The football boot that is gentle on your joints.
With the rise of small sided football during this COVID enforced lock down, I’ve played more small sided football in the last year than I have in the last 5 years. Perhaps due to my more sedentary lifestyle during lockdown, I’ve started to feel my knees ache more often than usual.
This came despite my use of modern-day AG (artificial ground) plates which are developed more to work on both AG/FG grounds rather than it being built purely for AG use. It’s less of an issue on larger games like 7 aside, but with the greater emphasis on short, sharper turns and quicker cuts in 4 a side (we’re limited to 8 people per game in Singapore now due to the pandemic), the length of these AG studs aren’t the most conducive for those of us with pre-existing knee injuries.
Enter the ASICS DS Light AG. Built on a similar last and construction to their previous top speed offering, the ASICS X-Fly 3, it is equipped with a true AG stud layout. This was built as THE go-to boot for small sided games.
Familiar upper construction
Despite sharing the name “DS Light”, the ASICS DS Light AG actually follows its speed boot counterparts. If you’re familiar with Japanese speed boots, you know the drill. There’s a premium k-leather forefoot that’s backed by a slight layer of foam for comfort and to give you that traditional leather touch on the ball.
A synthetic leather adorns the midfoot to help ensure stability and prevent the boot from overstretching, while the heel area is covered with extra padding and a suede heel-liner for optimal heel lockdown.
It’s a classic combination, stemming from the Japanese consumers focus on comfort and a good touch on the ball, which is why their speed boots tend to be unflashy (unlike contemporaries like the Mercurial and the X Ghosted) and not the best looking around, but they tick the right boxes.
The ASICS DS Light AG is built to be gentle on your joints
But enough about the upper, it’s the underfoot and the tooling where the magic happens.
Bringing in their running expertise, ASICS equipped the ASICS DS Light AG with a layer of Gel cushioning from their running shoes. To further enhance the impact protection, they went one step further with an extra layer of EVA foam as well, with both cushioning technologies combining to provide a 6mm heel lift. The 6mm height also has the added benefit of keeping you on your toes for the optimal sprinting position.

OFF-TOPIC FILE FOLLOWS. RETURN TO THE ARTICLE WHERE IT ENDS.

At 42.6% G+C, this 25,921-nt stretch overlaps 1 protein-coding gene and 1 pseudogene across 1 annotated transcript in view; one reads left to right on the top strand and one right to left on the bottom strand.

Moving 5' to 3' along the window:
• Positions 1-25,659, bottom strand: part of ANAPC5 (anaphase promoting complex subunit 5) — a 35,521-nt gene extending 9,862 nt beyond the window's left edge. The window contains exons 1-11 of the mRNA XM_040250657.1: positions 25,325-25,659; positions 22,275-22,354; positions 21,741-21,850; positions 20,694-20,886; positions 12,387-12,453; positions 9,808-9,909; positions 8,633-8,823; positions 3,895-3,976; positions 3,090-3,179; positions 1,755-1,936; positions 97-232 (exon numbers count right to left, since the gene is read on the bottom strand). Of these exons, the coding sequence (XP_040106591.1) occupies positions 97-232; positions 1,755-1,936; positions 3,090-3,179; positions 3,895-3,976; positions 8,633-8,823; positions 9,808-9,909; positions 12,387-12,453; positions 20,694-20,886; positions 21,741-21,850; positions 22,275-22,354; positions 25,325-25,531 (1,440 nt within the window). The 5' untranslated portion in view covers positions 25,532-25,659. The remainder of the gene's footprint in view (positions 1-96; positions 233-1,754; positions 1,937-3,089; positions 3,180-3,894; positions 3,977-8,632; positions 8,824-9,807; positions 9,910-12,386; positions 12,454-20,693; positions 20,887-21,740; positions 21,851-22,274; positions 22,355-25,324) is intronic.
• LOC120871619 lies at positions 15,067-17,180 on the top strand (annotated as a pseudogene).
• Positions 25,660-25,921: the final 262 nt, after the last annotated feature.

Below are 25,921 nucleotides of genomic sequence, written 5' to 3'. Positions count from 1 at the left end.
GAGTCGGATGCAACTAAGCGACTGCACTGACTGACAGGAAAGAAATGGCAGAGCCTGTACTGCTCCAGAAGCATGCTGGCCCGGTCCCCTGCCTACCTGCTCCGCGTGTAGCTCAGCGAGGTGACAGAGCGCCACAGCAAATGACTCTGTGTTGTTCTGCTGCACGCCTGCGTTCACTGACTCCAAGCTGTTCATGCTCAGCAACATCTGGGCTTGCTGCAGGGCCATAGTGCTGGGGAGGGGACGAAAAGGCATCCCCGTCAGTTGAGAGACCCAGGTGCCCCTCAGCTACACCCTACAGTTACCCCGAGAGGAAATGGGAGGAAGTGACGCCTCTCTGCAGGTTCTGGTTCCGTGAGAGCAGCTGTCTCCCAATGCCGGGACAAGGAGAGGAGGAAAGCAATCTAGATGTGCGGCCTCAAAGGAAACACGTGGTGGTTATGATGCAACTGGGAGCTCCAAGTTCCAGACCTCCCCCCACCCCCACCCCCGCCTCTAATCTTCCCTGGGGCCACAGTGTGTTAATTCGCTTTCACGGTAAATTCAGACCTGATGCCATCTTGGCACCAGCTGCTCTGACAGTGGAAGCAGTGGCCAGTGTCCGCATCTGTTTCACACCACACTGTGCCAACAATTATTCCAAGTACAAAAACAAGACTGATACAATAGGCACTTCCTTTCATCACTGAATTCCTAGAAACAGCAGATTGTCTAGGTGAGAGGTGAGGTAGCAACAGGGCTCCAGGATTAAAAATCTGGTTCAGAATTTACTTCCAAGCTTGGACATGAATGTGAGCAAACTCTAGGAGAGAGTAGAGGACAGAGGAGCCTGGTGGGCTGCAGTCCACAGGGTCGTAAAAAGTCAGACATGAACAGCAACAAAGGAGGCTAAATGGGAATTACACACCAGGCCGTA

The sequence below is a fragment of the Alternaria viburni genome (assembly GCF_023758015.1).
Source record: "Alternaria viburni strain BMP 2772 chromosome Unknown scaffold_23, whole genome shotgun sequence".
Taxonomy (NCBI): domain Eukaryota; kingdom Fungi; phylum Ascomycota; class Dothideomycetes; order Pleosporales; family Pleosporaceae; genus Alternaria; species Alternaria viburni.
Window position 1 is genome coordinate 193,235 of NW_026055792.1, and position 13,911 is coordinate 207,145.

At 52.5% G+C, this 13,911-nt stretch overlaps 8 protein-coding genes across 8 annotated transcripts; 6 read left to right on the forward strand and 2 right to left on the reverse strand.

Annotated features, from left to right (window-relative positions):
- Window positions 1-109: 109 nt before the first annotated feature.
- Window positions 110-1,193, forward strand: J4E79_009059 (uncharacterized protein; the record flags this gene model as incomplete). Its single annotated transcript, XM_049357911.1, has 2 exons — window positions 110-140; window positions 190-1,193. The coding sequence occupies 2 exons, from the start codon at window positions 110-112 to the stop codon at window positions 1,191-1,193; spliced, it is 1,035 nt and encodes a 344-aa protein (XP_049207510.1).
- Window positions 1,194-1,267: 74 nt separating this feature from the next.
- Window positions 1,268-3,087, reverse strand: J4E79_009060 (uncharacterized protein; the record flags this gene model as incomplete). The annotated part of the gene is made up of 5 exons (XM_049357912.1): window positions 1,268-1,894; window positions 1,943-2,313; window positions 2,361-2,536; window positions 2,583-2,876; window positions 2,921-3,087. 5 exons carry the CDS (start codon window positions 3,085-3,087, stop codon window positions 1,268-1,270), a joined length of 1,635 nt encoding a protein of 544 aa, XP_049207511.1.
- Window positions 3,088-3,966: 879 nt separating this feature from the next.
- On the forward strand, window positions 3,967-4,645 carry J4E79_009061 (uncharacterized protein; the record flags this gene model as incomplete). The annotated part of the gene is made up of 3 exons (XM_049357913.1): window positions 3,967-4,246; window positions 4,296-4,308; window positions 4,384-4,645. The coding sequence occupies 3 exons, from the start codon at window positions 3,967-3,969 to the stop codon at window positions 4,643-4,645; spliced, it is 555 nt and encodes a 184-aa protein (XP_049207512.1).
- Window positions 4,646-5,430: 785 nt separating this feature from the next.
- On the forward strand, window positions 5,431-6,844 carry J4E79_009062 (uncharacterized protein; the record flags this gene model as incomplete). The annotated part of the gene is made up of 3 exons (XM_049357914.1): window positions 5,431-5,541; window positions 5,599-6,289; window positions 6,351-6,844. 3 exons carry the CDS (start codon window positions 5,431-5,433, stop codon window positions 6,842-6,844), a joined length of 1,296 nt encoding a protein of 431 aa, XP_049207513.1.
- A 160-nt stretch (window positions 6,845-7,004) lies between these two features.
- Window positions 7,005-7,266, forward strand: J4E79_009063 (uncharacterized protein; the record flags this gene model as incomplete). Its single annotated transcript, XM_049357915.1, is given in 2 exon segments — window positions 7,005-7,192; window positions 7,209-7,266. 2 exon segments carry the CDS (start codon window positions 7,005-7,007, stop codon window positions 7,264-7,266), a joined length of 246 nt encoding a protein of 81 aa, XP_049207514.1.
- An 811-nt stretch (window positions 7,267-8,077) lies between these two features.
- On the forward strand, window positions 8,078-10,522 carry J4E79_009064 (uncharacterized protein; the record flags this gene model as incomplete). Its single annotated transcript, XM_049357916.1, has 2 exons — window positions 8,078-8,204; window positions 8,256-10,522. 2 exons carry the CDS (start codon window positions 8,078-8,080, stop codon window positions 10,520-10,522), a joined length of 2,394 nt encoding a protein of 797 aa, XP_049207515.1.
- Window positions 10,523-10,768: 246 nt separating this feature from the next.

To wrap up the package, the AG specific tooling uses 23 small and short round studs with a stiffening bar in the midfoot. This is very important as artificial ground is shallow and hard.
The implementation of shorter studs means that you don’t get too much cling when twisting and pivoting, while the increased number of studs help to give you a more stable feeling and reduce stud pressure by better distributing your weight across the soleplate. All of these reduces chances of injury and wear and tear on your joints.
It’s like a comfortable running shoe with studs
I wore the ASICS DS Light with high expectations for my small-sided games and boy did it not disappoint. As with my other ASICS boots, I went down half size as the boot fit a quarter size long. This meant that they were very snug at first, with some pressure points created on my small toe, but this quickly went away after 10 mins of warming up in them.
Thanks to the Japanese speed boot-esque upper, the performance was a very familiar and comforting one. I loved the k-leather forefoot that strikes the goldilocks balance of padding, just enough of it to take the sting out of things, yet feel barefoot enough on the ball. The synthetic midfoot and the heel construction also combined brilliantly to keep my foot locked in really well, with the heel padding and suede heel liner combo something I wish more brands would equip their boots with.
Moving in the ASICS DS Light AG was very reminiscent of an ASICS running shoe. There are no particular bright points, but no particular negatives either – it just works in a comfortable manner.
When it comes to outright grip when chopping and changing directions in the game, the boot isn’t as responsive as it’s AG/FG counterparts, but it never came to a point where I felt my game was affected.
The best part of the boot came after the games, where I didn’t feel any of the typical knee aches, and actually felt like I could have continued playing even after our session ended. The unique combination of the AG tooling as well as cushioning with the Gel and EVA foam gave the boot a low-profile running shoe feel, which meant that I felt less tired than usual and all ready to go for round 2.
ASICS DS Light AG – The king of small-sided games
I’ve spoken to friends who play small sided games and I absolutely understand the hesitance towards buying AG only boots. You do sacrifice that bit of bite and sharpness on pitch and I’d gladly agree that the ASICS DS Light AG isn’t for everyone, especially if you’re more of an 11-aside player or a pacey winger reliant on your physical gifts.
However, for those of us with a history of knee injuries and joint pain, we gravitate towards turf shoes for that extra bit of comfort and knee protection. The ASICS DS Light AG actually provides a best of both worlds. You get the same comfortable ride as you do in your turf shoes, yet significantly better grip thanks to the studs.
That’s not to say that this is solely for small sided games. I’d definitely also recommend the ASICS DS Light AG for weekend warriors who build their game around a Pirlo play style of controlling games. A boot that helps prolong your playing career whilst still providing a superb touch and comfort for running the game? Definitely a tick in my book.